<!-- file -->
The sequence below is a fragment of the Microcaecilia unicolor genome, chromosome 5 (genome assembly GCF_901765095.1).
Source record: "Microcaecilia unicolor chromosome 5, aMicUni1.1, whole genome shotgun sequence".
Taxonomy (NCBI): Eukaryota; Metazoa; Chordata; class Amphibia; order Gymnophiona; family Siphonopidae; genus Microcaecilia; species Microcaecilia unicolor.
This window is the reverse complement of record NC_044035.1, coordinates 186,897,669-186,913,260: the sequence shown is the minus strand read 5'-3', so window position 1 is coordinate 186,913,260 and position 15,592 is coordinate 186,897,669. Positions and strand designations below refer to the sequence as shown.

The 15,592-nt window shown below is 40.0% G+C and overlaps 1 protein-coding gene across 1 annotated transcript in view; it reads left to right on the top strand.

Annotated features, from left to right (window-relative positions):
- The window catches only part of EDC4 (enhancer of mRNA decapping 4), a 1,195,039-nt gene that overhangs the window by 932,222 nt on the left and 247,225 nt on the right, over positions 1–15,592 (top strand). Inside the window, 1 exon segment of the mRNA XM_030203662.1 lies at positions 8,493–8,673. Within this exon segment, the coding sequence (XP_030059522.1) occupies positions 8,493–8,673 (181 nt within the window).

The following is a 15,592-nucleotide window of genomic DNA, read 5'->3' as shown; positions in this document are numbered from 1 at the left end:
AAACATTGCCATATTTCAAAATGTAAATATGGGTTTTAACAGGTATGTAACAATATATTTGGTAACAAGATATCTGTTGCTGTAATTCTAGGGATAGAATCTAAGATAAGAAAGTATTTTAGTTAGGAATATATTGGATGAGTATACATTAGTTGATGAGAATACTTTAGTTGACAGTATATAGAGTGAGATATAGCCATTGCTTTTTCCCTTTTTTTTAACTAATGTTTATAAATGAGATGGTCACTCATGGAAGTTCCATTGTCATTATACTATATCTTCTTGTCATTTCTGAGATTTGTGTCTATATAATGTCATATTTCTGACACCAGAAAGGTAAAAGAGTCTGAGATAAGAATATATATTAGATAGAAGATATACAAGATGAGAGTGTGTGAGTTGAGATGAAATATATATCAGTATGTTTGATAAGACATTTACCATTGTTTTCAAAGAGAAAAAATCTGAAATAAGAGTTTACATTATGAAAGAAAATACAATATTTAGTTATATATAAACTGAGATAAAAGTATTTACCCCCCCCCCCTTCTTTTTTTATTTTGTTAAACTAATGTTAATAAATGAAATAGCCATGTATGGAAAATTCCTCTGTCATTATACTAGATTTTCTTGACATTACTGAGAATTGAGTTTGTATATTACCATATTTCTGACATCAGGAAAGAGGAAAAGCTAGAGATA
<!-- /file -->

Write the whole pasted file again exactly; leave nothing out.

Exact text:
The sequence below is a fragment of the Microcaecilia unicolor genome, chromosome 5 (genome assembly GCF_901765095.1).
Source record: "Microcaecilia unicolor chromosome 5, aMicUni1.1, whole genome shotgun sequence".
Taxonomy (NCBI): Eukaryota; Metazoa; Chordata; class Amphibia; order Gymnophiona; family Siphonopidae; genus Microcaecilia; species Microcaecilia unicolor.
This window is the reverse complement of record NC_044035.1, coordinates 186,897,669-186,913,260: the sequence shown is the minus strand read 5'-3', so window position 1 is coordinate 186,913,260 and position 15,592 is coordinate 186,897,669. Positions and strand designations below refer to the sequence as shown.

The 15,592-nt window shown below is 40.0% G+C and overlaps 1 protein-coding gene across 1 annotated transcript in view; it reads left to right on the top strand.

Annotated features, from left to right (window-relative positions):
- The window catches only part of EDC4 (enhancer of mRNA decapping 4), a 1,195,039-nt gene that overhangs the window by 932,222 nt on the left and 247,225 nt on the right, over positions 1–15,592 (top strand). Inside the window, 1 exon segment of the mRNA XM_030203662.1 lies at positions 8,493–8,673. Within this exon segment, the coding sequence (XP_030059522.1) occupies positions 8,493–8,673 (181 nt within the window).

The following is a 15,592-nucleotide window of genomic DNA, read 5'->3' as shown; positions in this document are numbered from 1 at the left end:
AAACATTGCCATATTTCAAAATGTAAATATGGGTTTTAACAGGTATGTAACAATATATTTGGTAACAAGATATCTGTTGCTGTAATTCTAGGGATAGAATCTAAGATAAGAAAGTATTTTAGTTAGGAATATATTGGATGAGTATACATTAGTTGATGAGAATACTTTAGTTGACAGTATATAGAGTGAGATATAGCCATTGCTTTTTCCCTTTTTTTTAACTAATGTTTATAAATGAGATGGTCACTCATGGAAGTTCCATTGTCATTATACTATATCTTCTTGTCATTTCTGAGATTTGTGTCTATATAATGTCATATTTCTGACACCAGAAAGGTAAAAGAGTCTGAGATAAGAATATATATTAGATAGAAGATATACAAGATGAGAGTGTGTGAGTTGAGATGAAATATATATCAGTATGTTTGATAAGACATTTACCATTGTTTTCAAAGAGAAAAAATCTGAAATAAGAGTTTACATTATGAAAGAAAATACAATATTTAGTTATATATAAACTGAGATAAAAGTATTTACCCCCCCCCCCTTCTTTTTTTATTTTGTTAAACTAATGTTAATAAATGAAATAGCCATGTATGGAAAATTCCTCTGTCATTATACTAGATTTTCTTGACATTACTGAGAATTGAGTTTGTATATTACCATATTTCTGACATCAGGAAAGAGGAAAAGCTAGAGATA